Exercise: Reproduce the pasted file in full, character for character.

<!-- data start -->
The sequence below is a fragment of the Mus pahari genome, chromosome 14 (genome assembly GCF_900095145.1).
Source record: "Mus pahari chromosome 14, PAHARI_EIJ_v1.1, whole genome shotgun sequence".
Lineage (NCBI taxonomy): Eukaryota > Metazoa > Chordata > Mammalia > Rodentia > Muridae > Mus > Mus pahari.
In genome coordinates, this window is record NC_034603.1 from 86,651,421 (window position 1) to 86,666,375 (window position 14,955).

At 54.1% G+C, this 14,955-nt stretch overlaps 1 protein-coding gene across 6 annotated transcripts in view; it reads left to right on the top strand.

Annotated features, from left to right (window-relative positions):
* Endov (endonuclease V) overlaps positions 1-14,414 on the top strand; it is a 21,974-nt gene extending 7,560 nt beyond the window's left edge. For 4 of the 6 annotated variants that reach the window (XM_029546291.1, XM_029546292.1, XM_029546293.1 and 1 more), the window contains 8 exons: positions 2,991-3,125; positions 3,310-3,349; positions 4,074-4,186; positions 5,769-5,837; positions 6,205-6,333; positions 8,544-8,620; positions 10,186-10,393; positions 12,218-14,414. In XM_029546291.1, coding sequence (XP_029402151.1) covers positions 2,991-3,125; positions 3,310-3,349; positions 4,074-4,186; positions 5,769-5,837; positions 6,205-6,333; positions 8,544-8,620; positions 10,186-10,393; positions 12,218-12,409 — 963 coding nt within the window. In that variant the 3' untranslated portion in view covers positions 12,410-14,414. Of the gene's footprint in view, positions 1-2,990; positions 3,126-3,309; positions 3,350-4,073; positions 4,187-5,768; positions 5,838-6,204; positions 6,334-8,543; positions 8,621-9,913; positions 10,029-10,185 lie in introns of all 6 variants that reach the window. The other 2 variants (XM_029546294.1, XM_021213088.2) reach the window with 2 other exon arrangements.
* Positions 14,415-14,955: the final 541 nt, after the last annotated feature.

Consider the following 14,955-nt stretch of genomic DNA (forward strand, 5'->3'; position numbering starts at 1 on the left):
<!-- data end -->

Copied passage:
The sequence below is a fragment of the Mus pahari genome, chromosome 14 (genome assembly GCF_900095145.1).
Source record: "Mus pahari chromosome 14, PAHARI_EIJ_v1.1, whole genome shotgun sequence".
Lineage (NCBI taxonomy): Eukaryota > Metazoa > Chordata > Mammalia > Rodentia > Muridae > Mus > Mus pahari.
In genome coordinates, this window is record NC_034603.1 from 86,651,421 (window position 1) to 86,666,375 (window position 14,955).

At 54.1% G+C, this 14,955-nt stretch overlaps 1 protein-coding gene across 6 annotated transcripts in view; it reads left to right on the top strand.

Annotated features, from left to right (window-relative positions):
* Endov (endonuclease V) overlaps positions 1-14,414 on the top strand; it is a 21,974-nt gene extending 7,560 nt beyond the window's left edge. For 4 of the 6 annotated variants that reach the window (XM_029546291.1, XM_029546292.1, XM_029546293.1 and 1 more), the window contains 8 exons: positions 2,991-3,125; positions 3,310-3,349; positions 4,074-4,186; positions 5,769-5,837; positions 6,205-6,333; positions 8,544-8,620; positions 10,186-10,393; positions 12,218-14,414. In XM_029546291.1, coding sequence (XP_029402151.1) covers positions 2,991-3,125; positions 3,310-3,349; positions 4,074-4,186; positions 5,769-5,837; positions 6,205-6,333; positions 8,544-8,620; positions 10,186-10,393; positions 12,218-12,409 — 963 coding nt within the window. In that variant the 3' untranslated portion in view covers positions 12,410-14,414. Of the gene's footprint in view, positions 1-2,990; positions 3,126-3,309; positions 3,350-4,073; positions 4,187-5,768; positions 5,838-6,204; positions 6,334-8,543; positions 8,621-9,913; positions 10,029-10,185 lie in introns of all 6 variants that reach the window. The other 2 variants (XM_029546294.1, XM_021213088.2) reach the window with 2 other exon arrangements.
* Positions 14,415-14,955: the final 541 nt, after the last annotated feature.

Consider the following 14,955-nt stretch of genomic DNA (forward strand, 5'->3'; position numbering starts at 1 on the left):